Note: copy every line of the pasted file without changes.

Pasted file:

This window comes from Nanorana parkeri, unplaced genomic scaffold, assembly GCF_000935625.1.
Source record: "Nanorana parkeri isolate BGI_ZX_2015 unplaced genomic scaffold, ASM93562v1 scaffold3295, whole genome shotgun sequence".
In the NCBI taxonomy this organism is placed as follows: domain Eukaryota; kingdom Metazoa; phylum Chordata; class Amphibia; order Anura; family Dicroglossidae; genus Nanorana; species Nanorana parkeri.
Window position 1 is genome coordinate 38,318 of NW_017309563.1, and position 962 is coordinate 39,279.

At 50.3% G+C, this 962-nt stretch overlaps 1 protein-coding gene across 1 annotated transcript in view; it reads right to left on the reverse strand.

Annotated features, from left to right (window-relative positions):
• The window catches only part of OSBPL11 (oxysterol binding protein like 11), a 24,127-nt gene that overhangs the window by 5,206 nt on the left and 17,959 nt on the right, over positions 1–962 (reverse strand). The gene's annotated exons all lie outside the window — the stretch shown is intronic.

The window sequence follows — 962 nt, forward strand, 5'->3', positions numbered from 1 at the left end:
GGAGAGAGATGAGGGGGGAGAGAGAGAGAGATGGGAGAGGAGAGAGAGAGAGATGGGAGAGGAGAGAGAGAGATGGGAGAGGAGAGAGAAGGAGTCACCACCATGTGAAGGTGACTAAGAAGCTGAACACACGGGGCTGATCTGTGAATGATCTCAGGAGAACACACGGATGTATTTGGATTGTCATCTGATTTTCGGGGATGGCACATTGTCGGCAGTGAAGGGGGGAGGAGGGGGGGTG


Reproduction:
This window comes from Nanorana parkeri, unplaced genomic scaffold, assembly GCF_000935625.1.
Source record: "Nanorana parkeri isolate BGI_ZX_2015 unplaced genomic scaffold, ASM93562v1 scaffold3295, whole genome shotgun sequence".
In the NCBI taxonomy this organism is placed as follows: domain Eukaryota; kingdom Metazoa; phylum Chordata; class Amphibia; order Anura; family Dicroglossidae; genus Nanorana; species Nanorana parkeri.
Window position 1 is genome coordinate 38,318 of NW_017309563.1, and position 962 is coordinate 39,279.

At 50.3% G+C, this 962-nt stretch overlaps 1 protein-coding gene across 1 annotated transcript in view; it reads right to left on the reverse strand.

Annotated features, from left to right (window-relative positions):
• The window catches only part of OSBPL11 (oxysterol binding protein like 11), a 24,127-nt gene that overhangs the window by 5,206 nt on the left and 17,959 nt on the right, over positions 1–962 (reverse strand). The gene's annotated exons all lie outside the window — the stretch shown is intronic.

The window sequence follows — 962 nt, forward strand, 5'->3', positions numbered from 1 at the left end:
GGAGAGAGATGAGGGGGGAGAGAGAGAGAGATGGGAGAGGAGAGAGAGAGAGATGGGAGAGGAGAGAGAGAGATGGGAGAGGAGAGAGAAGGAGTCACCACCATGTGAAGGTGACTAAGAAGCTGAACACACGGGGCTGATCTGTGAATGATCTCAGGAGAACACACGGATGTATTTGGATTGTCATCTGATTTTCGGGGATGGCACATTGTCGGCAGTGAAGGGGGGAGGAGGGGGGGTG